Lusaka, June 19, 2019
Earlier this month, the Government through the Ministry of Agriculture (MoA) announced that preparations for the FISP for the 2019/2020 farming season were underway putting in place measures that will ensure that farming inputs are distributed to all districts and issued to farmers before the onset of the rains. These measures include: closing of all transactions between farmers and agro-dealers under FISP for the 2018/19 farming season; acceptance of K400 deposits from farmers between July 1 and September 30, 2019; and ensuring beneficiary farmers access inputs as early as September 1. This is a positive announcement from the MoA because early planning for the FISP is important in ensuring its success. In addition to this, the information that the Ministry of Agriculture will engage the Ministry of Finance on the distribution of funds is a welcome move as the success of the e-voucher programme hinges on the timely disbursements of funds from the government.
However, it is not clear how the split between the DIS (direct input supply) and e-voucher will be implemented this farming season. Considering that preparations are underway already, the Government must avoid a further scale back in favour of the DIS, but must maintain the e-voucher in 60% of districts at the very least in order to save scarce resources, protect jobs and empower farmers – with plans of rolling out the programme 100%.One of the key reasons it is important for us as a country to seek to increase the roll out of the e-voucher is that one of the major successes of the e-voucher programme is that it has reduced government costs associated with the procurement of inputs.
In recent years, the country’s high capital investment, high debt servicing cost, and a large wage bill have contributed to a growing fiscal deficit. Therefore, in order to restore macroeconomic stability for the benefit of all Zambians, the Government has introduced austerity measures. Considering that the Farmer Input Support Programme is one of the Agriculture sectors biggest programmes, constituting over a fifth of total agriculture spending (1.4 billion Kwacha out of 5 billion Kwacha) the programme’s delivery must be undertaken in the most efficient way possible.
The e-voucher can help in achieving budget ambitions because it is cheaper to deliver than the traditional FISP. According to research done by IAPRI, it costs the government K1,748 to support a farmer under the e-voucher programme, compared to K2,057 to support a farmer under the traditional FISP. This means the cost per farmer for the e-voucher is at least 15% less than the traditional subsidy and that the government is able to save on procurement and distribution costs of programme implementation. If the government supports the 1 million farmers 100 percent through the e-voucher programme, it can save in excess of K309 million. Research has shown that the costs of procuring the inputs through the Direct Input Supply (DIS) system for the 40 percent of farmers under the FISP are actually higher for the government than the 60 percent of farmers under the e-voucher.
The overarching objectives of the e-Voucher include: reduced public expenditure associated with delivery of inputs; promotion of private sector participation in agricultural input distribution; promotion of crop diversification through provision of freedom of input choice to farmers; and improved beneficiary targeting and reduced resource leakages through duplicate farmers and unintended beneficiaries by linking farmers to their National Registration Cards (NRC). In the delivery of farming inputs, under the traditional FISP (DIS), the Government is heavily involved in the following processes: pre-planning, tendering, procurement, distribution to districts, distribution to satellite depots, selection of beneficiaries, facilitating the collection of money, storage of inputs and the distribution of inputs. Under the e-voucher, government is only involved during the pre-planning and distribution of inputs. This is because the private sector is heavily involved in every other stage of the distribution process. The Government’s main role under the e-voucher is therefore to oversee and monitor the programme, while the private sector’s role is to manage key FISP processes.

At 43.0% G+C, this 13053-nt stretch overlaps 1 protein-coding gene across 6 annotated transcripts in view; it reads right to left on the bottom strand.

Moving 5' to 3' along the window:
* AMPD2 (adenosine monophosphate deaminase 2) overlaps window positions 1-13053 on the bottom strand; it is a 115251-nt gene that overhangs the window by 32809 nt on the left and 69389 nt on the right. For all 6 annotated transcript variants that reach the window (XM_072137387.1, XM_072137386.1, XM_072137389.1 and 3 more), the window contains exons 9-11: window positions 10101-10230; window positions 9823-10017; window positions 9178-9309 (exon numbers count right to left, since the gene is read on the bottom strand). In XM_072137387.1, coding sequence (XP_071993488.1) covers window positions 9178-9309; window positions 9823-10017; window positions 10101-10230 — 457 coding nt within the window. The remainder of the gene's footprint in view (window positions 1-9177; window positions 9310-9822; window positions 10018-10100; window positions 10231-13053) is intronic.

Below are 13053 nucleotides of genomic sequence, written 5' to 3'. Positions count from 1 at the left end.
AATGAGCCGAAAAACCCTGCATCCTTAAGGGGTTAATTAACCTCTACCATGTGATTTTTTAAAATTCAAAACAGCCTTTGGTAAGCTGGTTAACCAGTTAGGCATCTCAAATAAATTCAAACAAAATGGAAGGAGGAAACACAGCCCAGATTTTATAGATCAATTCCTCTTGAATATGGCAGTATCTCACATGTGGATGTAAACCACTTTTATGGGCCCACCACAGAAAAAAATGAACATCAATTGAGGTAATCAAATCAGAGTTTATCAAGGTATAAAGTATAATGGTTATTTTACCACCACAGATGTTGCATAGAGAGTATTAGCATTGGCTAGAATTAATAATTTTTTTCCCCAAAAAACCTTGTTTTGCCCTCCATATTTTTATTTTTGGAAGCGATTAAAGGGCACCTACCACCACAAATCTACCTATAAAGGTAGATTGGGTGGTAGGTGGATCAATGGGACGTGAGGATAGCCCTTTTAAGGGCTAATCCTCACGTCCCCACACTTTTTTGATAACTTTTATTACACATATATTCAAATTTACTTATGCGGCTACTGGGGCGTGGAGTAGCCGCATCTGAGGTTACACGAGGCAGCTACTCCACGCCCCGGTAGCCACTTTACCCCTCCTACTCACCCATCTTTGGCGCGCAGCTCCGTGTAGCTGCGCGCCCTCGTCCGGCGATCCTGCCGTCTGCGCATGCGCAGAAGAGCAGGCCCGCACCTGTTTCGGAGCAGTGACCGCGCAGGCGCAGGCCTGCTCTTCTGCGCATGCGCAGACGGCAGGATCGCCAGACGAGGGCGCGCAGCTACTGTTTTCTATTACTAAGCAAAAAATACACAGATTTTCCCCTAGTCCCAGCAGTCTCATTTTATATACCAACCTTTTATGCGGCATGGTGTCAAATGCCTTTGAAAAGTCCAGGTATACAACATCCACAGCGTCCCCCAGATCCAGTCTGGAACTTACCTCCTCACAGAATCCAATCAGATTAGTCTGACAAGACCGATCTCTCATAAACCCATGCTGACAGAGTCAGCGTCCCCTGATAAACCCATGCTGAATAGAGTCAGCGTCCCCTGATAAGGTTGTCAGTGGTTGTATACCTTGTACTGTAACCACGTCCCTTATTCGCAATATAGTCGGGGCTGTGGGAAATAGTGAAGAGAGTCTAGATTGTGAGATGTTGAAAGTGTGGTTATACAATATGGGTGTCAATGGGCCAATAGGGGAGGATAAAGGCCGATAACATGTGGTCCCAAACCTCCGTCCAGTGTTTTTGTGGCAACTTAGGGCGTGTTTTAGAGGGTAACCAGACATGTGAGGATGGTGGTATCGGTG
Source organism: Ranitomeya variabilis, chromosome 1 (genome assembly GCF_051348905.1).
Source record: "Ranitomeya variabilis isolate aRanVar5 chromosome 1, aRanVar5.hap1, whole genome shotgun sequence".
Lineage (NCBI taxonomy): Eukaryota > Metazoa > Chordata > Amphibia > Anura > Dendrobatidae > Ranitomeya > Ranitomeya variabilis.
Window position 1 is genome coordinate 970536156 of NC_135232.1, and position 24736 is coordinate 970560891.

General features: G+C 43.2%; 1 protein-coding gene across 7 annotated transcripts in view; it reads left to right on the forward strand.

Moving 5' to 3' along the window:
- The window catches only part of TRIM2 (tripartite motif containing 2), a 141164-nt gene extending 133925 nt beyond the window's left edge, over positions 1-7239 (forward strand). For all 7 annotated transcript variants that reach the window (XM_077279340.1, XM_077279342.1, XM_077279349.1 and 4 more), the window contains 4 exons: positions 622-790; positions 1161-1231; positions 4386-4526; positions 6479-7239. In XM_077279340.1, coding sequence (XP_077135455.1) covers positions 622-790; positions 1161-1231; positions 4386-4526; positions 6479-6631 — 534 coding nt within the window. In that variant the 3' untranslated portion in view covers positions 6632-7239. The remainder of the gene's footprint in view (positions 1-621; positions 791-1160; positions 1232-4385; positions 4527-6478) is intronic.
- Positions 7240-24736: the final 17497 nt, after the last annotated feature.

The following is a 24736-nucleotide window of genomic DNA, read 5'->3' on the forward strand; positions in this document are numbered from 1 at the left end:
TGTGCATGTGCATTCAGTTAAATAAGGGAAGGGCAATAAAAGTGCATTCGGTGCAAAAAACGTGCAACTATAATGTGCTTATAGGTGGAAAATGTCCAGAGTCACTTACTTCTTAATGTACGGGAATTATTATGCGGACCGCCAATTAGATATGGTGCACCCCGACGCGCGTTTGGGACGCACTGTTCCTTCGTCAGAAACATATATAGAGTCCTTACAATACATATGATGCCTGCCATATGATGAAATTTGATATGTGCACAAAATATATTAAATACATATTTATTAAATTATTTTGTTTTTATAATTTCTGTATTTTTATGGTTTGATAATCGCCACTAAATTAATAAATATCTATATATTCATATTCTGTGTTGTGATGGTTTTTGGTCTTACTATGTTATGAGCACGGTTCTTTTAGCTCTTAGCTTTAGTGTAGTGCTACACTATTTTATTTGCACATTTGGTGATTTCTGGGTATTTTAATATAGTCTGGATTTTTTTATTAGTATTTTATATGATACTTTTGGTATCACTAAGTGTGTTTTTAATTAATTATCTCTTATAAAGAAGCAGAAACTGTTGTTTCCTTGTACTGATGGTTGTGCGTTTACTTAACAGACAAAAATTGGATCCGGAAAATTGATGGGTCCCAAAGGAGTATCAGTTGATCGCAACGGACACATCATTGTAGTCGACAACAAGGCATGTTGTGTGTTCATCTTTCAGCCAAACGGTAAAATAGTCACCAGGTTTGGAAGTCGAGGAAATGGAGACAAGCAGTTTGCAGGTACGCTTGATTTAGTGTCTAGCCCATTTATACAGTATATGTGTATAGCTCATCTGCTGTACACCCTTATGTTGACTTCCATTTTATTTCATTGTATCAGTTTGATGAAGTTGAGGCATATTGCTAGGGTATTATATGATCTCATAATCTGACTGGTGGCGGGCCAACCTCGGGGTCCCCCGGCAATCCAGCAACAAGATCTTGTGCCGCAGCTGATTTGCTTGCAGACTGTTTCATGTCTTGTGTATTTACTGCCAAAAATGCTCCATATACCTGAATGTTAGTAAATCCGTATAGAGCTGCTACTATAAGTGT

Generally, it can be concluded that e-voucher system in agriculture is a much more efficient way of delivering inputs than the conventional FISP (DIS) that places a heavy administrative burden on the government. E-voucher administration strengthens the distribution chains by stimulating competition in the market and crowds in the private sector, allowing them to provide services such as transport, storage and distribution. Considering Zambia’s fiscal position, the e-voucher can save the government the much-needed resources that can be invested in other productive agricultural activities. Therefore, we commend the Government for continuing to implement the e-voucher programme and encourage them to increase its roll out into more districts this farming season.
By Ishmael Zulu, Consumer Unity and Trust Society (firstname.lastname@example.org)
For further information please contact: Consumer Unity and Trust Society (CUTS), 298 Ngwerere Road, Roma, Lusaka at email@example.com or 097 8055 293
The Consumer Unity and Trust Society (CUTS) International, Lusaka was established in 2000 to function as a centre for action (policy) research, advocacy and networking on issues of trade and development, competition policy, investment regulation and consumer protection. The mission of the centre is to function as a resource, co-ordination, as well as networking centre, to promote South-South cooperation on trade and development by involving state and non-state actors (NSAs).
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